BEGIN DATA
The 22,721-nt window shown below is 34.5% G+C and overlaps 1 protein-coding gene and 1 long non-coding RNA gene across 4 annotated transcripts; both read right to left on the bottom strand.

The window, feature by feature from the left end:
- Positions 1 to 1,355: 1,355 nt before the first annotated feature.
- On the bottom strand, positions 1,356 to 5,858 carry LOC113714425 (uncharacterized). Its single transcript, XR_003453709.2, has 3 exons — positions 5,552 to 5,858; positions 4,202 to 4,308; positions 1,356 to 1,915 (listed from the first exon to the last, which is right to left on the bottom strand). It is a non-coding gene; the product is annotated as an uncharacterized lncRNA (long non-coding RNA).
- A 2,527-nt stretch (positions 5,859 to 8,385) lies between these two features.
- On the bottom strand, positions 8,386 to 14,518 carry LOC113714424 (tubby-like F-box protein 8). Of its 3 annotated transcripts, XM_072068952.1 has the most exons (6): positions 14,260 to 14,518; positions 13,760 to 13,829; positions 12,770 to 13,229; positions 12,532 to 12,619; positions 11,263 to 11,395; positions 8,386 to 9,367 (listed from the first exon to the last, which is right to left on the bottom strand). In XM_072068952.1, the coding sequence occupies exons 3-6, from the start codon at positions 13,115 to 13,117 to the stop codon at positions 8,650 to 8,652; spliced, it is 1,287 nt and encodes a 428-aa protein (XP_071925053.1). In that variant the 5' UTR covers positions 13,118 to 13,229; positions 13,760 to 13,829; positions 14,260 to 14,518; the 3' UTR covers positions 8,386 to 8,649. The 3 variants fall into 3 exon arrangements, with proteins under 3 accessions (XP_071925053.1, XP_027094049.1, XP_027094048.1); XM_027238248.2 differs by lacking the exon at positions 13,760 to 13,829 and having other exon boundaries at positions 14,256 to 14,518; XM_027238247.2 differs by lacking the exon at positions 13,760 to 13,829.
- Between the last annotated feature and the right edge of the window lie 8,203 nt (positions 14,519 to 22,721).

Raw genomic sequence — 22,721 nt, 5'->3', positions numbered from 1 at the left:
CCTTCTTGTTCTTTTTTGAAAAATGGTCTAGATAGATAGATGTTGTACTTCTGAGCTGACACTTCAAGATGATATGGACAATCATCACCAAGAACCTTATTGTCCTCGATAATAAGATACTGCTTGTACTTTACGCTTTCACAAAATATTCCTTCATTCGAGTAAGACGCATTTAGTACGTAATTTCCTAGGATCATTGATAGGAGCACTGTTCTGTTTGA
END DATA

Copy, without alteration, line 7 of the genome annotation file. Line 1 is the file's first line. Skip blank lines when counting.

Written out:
- Between the last annotated feature and the right edge of the window lie 8,203 nt (positions 14,519 to 22,721).